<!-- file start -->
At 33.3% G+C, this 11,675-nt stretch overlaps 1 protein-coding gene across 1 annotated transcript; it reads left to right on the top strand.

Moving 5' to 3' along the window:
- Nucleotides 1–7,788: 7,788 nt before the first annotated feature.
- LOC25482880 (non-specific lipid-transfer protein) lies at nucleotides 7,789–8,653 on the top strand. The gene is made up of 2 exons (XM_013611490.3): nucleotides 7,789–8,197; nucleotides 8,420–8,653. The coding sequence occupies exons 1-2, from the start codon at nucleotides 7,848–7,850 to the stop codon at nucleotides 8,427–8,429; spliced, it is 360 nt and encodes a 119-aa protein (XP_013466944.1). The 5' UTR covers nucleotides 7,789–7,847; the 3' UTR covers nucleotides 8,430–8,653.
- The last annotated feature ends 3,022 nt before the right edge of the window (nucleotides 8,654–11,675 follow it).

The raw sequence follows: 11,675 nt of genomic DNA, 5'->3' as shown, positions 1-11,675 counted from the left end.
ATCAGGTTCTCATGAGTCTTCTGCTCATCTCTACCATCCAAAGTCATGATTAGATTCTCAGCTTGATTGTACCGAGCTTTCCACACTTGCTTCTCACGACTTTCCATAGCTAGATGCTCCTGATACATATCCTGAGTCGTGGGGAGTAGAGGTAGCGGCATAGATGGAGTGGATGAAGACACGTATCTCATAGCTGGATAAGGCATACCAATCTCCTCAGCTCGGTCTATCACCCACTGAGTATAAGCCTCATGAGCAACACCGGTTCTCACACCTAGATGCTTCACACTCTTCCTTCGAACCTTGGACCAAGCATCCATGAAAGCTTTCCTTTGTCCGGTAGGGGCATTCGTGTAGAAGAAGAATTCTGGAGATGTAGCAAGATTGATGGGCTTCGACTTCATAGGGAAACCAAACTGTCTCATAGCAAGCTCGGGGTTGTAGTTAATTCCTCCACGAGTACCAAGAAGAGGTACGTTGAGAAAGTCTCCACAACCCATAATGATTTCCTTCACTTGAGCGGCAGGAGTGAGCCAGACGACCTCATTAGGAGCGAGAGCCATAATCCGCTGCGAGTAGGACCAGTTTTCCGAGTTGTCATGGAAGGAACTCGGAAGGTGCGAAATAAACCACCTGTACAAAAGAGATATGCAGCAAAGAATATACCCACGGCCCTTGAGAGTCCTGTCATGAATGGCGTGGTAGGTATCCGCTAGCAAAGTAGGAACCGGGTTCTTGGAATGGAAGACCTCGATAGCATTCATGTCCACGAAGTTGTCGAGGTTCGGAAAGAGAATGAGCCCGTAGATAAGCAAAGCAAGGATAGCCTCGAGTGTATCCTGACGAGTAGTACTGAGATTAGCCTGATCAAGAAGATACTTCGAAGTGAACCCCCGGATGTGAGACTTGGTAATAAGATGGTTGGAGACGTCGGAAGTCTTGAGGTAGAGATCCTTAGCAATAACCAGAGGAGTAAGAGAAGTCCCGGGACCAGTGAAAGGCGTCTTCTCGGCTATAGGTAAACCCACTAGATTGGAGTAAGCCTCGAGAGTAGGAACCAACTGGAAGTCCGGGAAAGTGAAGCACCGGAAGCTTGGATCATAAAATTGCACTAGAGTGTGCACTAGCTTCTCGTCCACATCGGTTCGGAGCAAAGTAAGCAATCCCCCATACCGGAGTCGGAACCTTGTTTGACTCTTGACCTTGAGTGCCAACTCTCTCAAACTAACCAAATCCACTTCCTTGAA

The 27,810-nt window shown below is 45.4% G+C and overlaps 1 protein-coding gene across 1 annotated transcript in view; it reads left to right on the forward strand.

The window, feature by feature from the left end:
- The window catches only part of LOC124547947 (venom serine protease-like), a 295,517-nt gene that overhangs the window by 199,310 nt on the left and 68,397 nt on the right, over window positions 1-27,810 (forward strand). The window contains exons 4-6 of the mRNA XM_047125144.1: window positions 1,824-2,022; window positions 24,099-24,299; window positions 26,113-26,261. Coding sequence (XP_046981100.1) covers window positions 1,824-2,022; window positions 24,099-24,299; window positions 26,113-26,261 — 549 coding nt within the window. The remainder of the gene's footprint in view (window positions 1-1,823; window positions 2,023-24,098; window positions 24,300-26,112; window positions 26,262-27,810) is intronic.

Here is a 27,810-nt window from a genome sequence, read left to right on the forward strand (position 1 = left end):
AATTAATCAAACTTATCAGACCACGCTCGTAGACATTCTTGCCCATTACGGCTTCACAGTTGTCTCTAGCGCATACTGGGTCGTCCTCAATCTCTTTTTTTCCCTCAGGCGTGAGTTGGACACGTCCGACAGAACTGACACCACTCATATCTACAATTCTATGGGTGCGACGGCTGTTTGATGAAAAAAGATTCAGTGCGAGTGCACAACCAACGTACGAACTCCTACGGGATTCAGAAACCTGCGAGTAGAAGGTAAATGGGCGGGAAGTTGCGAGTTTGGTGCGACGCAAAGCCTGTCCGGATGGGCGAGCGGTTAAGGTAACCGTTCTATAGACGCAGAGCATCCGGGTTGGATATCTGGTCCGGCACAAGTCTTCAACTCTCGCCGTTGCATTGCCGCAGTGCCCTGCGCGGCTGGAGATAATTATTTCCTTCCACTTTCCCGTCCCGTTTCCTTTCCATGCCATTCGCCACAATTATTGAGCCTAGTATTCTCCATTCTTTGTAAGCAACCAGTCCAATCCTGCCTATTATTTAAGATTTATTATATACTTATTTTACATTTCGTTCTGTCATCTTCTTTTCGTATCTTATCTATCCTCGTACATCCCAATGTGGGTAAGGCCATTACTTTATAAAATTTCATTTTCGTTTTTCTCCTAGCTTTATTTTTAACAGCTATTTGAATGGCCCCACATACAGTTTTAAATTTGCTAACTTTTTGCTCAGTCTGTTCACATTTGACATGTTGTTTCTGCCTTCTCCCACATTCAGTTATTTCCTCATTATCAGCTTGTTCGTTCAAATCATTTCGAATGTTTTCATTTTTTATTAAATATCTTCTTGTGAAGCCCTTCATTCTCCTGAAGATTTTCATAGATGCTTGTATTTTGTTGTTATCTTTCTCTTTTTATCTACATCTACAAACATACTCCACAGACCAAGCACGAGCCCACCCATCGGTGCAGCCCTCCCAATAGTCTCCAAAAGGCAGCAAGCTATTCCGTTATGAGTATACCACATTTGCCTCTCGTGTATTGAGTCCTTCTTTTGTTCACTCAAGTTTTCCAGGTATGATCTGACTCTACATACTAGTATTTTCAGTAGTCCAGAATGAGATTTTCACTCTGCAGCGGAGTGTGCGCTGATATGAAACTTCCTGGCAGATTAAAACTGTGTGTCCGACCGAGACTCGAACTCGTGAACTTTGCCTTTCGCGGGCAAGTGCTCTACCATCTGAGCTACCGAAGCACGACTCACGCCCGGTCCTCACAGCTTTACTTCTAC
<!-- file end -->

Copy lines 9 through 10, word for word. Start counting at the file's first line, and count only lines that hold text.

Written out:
The window, feature by feature from the left end:
- The window catches only part of LOC124547947 (venom serine protease-like), a 295,517-nt gene that overhangs the window by 199,310 nt on the left and 68,397 nt on the right, over window positions 1-27,810 (forward strand). The window contains exons 4-6 of the mRNA XM_047125144.1: window positions 1,824-2,022; window positions 24,099-24,299; window positions 26,113-26,261. Coding sequence (XP_046981100.1) covers window positions 1,824-2,022; window positions 24,099-24,299; window positions 26,113-26,261 — 549 coding nt within the window. The remainder of the gene's footprint in view (window positions 1-1,823; window positions 2,023-24,098; window positions 24,300-26,112; window positions 26,262-27,810) is intronic.